Centuries before coronavirus, plague, smallpox, yellow fever and other contagions killed millions around the world.
Queen Elizabeth II reminded her subjects that millions of British parents and children were separated during World War II, as they are now during the coronavirus pandemic.
Lucille Ellson understands the fears now gripping the country as coronavirus changes everything. And she has some advice for how to get through it.
David McKean grieved on Facebook Saturday for his wife, Maeve Kennedy Townsend McKean, and their 8-year-old son, Gideon, who were swept away in a canoe on the Chesapeake Bay two days ago. "It is clear that Maeve and Gideon have passed away," he said.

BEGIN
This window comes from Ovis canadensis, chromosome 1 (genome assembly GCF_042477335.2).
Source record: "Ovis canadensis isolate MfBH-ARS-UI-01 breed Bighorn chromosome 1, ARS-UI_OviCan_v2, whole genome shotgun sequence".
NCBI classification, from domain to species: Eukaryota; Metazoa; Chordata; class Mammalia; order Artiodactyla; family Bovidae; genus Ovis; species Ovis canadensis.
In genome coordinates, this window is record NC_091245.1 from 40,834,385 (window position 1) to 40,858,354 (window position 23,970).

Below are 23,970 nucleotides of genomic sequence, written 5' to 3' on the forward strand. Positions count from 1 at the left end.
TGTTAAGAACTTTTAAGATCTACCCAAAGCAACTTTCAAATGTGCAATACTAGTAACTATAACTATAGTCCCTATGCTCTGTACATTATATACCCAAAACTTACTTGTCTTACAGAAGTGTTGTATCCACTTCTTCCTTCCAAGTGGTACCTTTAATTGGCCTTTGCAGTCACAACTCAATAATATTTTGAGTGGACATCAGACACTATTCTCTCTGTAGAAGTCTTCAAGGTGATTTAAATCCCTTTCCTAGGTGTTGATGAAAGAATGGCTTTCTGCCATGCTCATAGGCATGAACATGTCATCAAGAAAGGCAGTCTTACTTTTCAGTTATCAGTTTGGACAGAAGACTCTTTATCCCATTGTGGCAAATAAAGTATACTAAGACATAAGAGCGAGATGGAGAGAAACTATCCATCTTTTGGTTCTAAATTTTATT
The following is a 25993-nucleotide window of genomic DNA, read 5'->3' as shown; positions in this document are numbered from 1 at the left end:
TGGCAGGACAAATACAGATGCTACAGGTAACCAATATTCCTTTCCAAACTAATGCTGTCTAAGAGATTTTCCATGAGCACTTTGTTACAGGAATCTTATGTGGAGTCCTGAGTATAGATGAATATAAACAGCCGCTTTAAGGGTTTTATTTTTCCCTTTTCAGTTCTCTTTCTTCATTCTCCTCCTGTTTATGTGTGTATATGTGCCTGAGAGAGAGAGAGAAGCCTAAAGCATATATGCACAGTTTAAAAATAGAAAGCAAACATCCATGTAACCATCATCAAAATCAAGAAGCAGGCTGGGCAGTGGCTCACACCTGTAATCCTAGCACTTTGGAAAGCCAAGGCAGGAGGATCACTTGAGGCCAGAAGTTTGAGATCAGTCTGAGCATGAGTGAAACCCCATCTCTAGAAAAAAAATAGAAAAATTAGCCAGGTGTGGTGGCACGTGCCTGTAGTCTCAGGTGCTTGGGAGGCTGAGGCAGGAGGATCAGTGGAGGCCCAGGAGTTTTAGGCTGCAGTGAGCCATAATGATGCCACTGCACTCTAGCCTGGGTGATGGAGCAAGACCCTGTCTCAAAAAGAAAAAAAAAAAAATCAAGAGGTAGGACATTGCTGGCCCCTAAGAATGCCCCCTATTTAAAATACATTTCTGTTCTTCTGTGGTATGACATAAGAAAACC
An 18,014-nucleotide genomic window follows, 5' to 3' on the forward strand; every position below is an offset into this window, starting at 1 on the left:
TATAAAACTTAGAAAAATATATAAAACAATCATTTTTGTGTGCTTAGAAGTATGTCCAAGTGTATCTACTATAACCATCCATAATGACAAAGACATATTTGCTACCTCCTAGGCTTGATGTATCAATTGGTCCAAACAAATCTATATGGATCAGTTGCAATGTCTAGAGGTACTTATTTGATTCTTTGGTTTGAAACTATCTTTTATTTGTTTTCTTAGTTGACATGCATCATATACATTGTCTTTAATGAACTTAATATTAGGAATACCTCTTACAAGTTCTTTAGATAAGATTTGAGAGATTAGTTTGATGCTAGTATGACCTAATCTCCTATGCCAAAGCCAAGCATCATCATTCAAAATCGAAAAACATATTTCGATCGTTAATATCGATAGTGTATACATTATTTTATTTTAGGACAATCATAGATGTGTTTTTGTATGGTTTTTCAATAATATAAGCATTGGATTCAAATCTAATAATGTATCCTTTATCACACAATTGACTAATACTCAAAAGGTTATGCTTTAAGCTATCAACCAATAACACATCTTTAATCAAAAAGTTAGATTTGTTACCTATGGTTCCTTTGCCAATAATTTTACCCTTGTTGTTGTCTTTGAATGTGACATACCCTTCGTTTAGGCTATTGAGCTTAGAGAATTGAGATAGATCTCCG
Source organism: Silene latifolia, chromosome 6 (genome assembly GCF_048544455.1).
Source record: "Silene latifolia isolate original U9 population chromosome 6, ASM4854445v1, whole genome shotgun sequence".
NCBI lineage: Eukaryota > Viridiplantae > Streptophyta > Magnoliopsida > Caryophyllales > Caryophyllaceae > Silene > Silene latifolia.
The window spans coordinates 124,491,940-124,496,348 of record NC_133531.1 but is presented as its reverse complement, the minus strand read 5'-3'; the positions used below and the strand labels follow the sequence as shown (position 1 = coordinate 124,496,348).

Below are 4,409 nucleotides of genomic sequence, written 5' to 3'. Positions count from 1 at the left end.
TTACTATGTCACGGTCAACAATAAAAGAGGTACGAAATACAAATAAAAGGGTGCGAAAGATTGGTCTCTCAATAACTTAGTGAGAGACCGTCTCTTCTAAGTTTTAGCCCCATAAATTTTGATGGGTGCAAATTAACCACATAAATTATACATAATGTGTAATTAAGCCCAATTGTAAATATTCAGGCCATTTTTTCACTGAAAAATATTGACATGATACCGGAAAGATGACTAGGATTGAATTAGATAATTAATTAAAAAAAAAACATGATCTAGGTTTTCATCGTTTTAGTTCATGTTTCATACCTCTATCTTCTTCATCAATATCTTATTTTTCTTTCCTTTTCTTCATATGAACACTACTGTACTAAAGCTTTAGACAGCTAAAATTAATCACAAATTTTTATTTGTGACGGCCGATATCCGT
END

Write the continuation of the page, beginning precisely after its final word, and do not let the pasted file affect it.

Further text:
The virus drove half the citizens from the nation’s capital and killed ten percent of the terrified population. The sick were quarantined and families were wiped out: In 1793 Philadelphia was ravaged by the virus that caused Yellow Fever.
In 1918, people decorated their masks for parties, cut flaps in them for cigarettes and wore them to the movies.
This is not the first time the iconic New York City skyscraper has been lighted to make a statement.
In 1971, toilet paper was so scarce that having it became an expression of status -- and a target of thieves
Everyone has a role to play in a collective struggle, and individual choices that feel small can later snowball into grim consequences — both in conflict and during a pandemic.
More than 200,000 postal workers walked off the job in dozens of cities in an illegal – and successful – strike